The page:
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Just fifteen kilometres south of San Felipe you can find one of the Baja California peninsula's most interesting yet under visited locations: El Valle de los Gigantes. 

Despite an arid climate the desert islands in the Sea of Cortés play host to a remarkable biological diversity. Also known as the Gulf of California, this natural barrier between the Baja California peninsula and the Mexican mainland is the home of almost 900 species of fish, 10% of which are endemic. Nearly 700 plant species have been identified on the islands, including 150 types of cacti. 50 endemic reptile species can be found, as well as many birds and mammals unique to the area. For this reason 244 islands, islets and coastal areas in the Cortés were inscribed in 2005 as a UNESCO World Heritage Site. Fortunately most of the major islands lie near the commercial flightpath from Tijuana in the north to La Paz in the south, so on a recent flight I was able to capture some spectacular views of "Mexico's Galapagos".

Declared a Pueblo Mágico by the Mexican government in 2012, Loreto is a pretty, relaxing coastal town of barely 10,000 people, which despite its small size offers plenty for visitors, whether on land or sea. Its main claim to fame however is historical...


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La Paz may share its name with the world's highest capital, but this city's attractions are all at sea level or below...

Most attention on the southern part of the Baja California peninsula goes to Los Cabos, the burgeoning tourist enclave at the peninsula's southern tip, which is becoming a serious challenger to Cancún as Mexico's top resort. For the more discerning traveller, however, La Paz has at least as much to offer, particularly if history, culture and nature are amongst your interests.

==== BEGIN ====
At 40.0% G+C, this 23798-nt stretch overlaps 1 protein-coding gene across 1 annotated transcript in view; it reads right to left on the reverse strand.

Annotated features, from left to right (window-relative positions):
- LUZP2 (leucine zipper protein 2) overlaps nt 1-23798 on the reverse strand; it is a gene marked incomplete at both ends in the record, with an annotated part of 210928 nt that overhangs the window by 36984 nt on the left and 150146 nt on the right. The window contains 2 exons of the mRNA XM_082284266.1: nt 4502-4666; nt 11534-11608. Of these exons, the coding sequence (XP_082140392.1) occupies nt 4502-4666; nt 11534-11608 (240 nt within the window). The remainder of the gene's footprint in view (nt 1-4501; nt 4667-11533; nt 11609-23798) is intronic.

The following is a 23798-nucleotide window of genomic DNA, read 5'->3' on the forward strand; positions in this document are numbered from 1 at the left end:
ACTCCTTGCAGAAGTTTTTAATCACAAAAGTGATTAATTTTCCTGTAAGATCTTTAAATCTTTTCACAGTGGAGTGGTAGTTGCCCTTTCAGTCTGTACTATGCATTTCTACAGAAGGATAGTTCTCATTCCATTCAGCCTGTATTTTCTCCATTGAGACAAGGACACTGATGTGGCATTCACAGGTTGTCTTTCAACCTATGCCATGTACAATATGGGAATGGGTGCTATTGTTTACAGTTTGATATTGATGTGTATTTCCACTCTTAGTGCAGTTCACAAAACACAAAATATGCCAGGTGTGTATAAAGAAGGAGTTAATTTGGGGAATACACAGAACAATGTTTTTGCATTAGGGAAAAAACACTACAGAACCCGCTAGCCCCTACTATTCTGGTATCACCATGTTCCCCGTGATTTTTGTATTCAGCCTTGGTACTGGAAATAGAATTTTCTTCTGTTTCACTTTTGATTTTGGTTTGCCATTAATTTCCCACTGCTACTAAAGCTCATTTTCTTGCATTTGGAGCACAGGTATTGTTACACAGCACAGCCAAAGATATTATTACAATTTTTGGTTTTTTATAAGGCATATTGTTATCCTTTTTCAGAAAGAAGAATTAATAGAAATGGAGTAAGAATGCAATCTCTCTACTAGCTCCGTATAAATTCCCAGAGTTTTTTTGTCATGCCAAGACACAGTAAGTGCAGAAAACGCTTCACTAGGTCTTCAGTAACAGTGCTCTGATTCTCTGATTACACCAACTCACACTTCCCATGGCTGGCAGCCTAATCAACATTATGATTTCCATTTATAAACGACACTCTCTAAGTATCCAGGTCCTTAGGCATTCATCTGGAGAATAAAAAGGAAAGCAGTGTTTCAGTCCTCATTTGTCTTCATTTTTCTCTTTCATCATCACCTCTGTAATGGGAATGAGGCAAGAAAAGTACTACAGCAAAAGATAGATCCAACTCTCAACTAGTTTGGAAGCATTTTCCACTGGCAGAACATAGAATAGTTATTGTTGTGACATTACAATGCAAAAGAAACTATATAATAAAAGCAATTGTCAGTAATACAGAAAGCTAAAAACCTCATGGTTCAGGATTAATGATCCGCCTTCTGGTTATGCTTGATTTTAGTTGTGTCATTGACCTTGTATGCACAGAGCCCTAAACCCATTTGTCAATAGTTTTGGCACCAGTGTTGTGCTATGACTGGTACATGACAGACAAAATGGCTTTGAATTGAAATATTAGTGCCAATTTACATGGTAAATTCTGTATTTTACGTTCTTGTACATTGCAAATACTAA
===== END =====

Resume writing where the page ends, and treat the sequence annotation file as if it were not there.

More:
It started off as a daytrip to Ensenada - an opportunity to try out some of the newer wineries in the Valle de Guadalupe at the start of May. Aurora, Juan Carlos, Norma and myself headed south knowing that the journey would be slower than usual due to the newer road being closed for rebuilding after subsidence the previous December. This meant we'd need to follow the old road south, a road which bends inland near La Misión and offers spectacular mountain scenery in contrast to the coastal road under repair.

 

No visit to La Paz would be complete without a day's boat trip to the island archipelago which lies to the north of the city, consisting of Islas Espiritu Santo and Partida as well as the isolated rocks known as Los Islotes.

 

The Museo de La Vid y El Vino ("Museum of the Vine and the Wine") in the Valle de Guadalupe (Guadalupe Valley) was built at a cost of $5.3 million, and opened in 2012 by the then president Felipe Calderón. Is it any good?

We tend to think of three locations when we talk about the winter calving lagoons for the California Grey Whales that lie on the Pacific coast of the Baja California peninsula : Laguna Ojo de Liebre (Scammon’s Lagoon) in Guerrero Negro, Laguna San Ignacio and Bahia Magdalena. Magdalena, however, isn’t really a single location at all, but a 300km long complex of lagoons, and therefore there is more than one option for those who wish to visit: the largest is Puerto San Carlos (population 4,700) to the south, which is favoured by daytrippers from Los Cabos and La Paz. Less than half the size and less visited is Lopez Mateos (population 2,000), but small can be beautiful and in this case makes for a relaxed whale watching experience at least the equal of what is available elsewhere.

Here's our recipe for this Baja Californian classic. This version comes from my sister-in-law from San Felipe and demonstrated by Norma.

Located half way down the Baja California peninsula, Guerrero Negro lacks the palm tree picture postcard appeal of San Ignacio to the south,  but it does have its own attractions which make it an interesting place to visit.

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